She couldn't come to the party. She was working.
Three years ago, we were living in my home town.
I tried to give him some advice, but he wasn't listening.
What were you doing this time last year?

Past continuous and past simple

When we use these two tenses together, it shows us that the past simple action happened in the middle of the past continuous action, while it was in progress.

While I was studying, I suddenly felt sleepy.

We often use these tenses to show an action interrupting another action.

I broke my leg when I was skiing.
As I was going to work, I saw an old friend.
We were watching television when the power went off.

Can you see a difference in the meaning of these two sentences?

When the guests arrived, Jane was cooking dinner.
When the guests arrived, Jane cooked dinner.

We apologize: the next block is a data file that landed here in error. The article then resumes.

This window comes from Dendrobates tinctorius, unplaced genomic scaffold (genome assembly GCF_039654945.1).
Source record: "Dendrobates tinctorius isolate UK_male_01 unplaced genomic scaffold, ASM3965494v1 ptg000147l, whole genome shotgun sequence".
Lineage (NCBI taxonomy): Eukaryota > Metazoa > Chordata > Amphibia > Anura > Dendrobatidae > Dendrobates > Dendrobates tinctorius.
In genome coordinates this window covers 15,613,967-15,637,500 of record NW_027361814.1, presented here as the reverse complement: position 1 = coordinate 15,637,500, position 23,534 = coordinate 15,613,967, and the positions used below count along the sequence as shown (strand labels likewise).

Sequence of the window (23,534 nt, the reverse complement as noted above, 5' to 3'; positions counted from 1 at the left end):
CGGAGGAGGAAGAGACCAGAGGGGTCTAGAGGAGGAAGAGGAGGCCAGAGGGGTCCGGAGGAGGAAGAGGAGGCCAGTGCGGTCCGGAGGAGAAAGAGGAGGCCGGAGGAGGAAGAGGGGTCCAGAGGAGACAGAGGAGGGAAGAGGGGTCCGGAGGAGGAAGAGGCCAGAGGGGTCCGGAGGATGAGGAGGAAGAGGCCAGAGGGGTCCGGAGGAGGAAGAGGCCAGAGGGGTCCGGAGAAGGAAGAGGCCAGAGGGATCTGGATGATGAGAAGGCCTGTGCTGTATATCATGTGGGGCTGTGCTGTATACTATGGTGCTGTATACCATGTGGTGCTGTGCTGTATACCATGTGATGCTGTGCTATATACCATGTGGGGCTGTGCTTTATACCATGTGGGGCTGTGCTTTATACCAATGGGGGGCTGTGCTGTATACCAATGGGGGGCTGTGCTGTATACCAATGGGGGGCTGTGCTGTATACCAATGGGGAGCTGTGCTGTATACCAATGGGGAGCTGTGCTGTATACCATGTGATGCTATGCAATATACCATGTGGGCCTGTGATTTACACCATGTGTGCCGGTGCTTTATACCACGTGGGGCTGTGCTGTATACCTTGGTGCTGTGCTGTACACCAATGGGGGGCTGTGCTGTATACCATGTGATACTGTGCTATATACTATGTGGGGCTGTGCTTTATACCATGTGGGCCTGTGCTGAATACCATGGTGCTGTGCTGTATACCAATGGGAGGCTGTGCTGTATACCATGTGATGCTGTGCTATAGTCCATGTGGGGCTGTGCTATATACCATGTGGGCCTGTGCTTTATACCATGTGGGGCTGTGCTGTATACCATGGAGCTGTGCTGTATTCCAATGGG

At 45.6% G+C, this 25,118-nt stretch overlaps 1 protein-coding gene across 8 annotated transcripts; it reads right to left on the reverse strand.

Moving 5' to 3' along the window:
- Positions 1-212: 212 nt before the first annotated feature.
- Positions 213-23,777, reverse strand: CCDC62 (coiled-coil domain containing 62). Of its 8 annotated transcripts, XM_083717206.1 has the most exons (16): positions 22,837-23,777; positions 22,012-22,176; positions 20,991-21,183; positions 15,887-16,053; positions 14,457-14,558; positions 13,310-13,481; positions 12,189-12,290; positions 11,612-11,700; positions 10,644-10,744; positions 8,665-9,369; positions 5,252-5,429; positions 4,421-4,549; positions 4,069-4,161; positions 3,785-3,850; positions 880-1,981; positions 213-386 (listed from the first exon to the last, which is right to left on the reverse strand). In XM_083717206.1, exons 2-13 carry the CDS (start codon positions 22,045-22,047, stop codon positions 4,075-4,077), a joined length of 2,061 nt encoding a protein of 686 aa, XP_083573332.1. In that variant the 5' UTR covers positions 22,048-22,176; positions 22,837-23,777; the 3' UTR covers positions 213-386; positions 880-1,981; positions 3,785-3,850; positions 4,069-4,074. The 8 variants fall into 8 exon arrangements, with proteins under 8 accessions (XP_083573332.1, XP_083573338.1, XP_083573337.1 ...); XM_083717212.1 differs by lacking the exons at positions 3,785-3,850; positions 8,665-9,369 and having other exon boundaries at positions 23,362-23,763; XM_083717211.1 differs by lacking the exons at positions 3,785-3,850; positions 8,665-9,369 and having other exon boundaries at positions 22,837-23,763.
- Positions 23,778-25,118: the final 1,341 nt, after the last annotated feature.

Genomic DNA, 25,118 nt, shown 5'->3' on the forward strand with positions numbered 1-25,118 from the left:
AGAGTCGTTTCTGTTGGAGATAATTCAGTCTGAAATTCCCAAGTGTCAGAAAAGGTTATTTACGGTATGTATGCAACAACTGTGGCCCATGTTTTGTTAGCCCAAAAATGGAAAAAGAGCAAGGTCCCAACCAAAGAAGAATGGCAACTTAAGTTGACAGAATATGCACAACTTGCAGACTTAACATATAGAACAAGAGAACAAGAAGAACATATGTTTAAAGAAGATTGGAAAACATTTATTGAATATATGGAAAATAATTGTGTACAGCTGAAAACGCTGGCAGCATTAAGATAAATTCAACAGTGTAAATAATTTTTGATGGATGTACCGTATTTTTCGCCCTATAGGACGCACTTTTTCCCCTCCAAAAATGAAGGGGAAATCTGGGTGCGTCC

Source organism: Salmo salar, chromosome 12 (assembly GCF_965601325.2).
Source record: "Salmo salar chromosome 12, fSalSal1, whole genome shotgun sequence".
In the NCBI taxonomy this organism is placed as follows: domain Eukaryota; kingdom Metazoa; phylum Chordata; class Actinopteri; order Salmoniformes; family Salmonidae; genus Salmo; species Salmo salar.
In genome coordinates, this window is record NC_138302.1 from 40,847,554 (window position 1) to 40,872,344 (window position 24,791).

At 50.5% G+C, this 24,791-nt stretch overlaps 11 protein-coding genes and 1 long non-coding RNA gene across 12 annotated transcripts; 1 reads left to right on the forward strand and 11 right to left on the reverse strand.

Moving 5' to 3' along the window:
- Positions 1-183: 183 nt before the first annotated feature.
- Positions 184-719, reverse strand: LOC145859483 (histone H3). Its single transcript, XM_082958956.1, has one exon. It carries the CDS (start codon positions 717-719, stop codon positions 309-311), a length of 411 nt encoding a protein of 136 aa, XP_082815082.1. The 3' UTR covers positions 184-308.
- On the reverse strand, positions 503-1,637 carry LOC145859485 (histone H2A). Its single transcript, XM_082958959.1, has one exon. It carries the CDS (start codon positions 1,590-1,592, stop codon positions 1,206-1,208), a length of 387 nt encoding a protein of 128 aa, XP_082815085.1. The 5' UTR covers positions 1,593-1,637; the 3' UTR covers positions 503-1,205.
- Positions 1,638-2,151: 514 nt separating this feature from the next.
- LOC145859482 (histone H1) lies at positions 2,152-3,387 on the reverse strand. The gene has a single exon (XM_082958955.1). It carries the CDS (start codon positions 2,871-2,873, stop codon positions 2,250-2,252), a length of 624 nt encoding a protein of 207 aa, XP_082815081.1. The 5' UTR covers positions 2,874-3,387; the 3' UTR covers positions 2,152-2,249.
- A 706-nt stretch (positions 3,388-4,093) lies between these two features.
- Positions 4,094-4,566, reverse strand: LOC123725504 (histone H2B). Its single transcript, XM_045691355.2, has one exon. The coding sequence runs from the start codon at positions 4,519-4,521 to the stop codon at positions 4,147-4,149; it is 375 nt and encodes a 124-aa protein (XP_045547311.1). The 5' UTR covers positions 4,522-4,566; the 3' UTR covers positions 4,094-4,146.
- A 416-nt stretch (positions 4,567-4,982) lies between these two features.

In the first one, Jane started cooking dinner before the guests arrived. We know that because it uses the past continuous. In the second sentence, the guests arrived first and then Jane started cooking.

Do this exercise to test your grammar again.

Grammar test 2

Past continuous and past simple: Grammar test 2

Language level

Beginner: A1
Pre-intermediate: A2

Comments

Hello Sir.
I have a problem.
In many student's books in my country is written that after "when" is always Past Simple !!! However I've seen a lot of examples that it's not - "I broke my leg when I was skiing." What do you think?
My next question - can we say: When I broke my leg, I was skiing. or When I was skiing, I broke my leg.
Thanks for your answer.

Hi Arcasso,

Yes! After when we can use various tenses, not just past simple. I'm not sure why those books suggest only using past simple, but other tenses are definitely possible.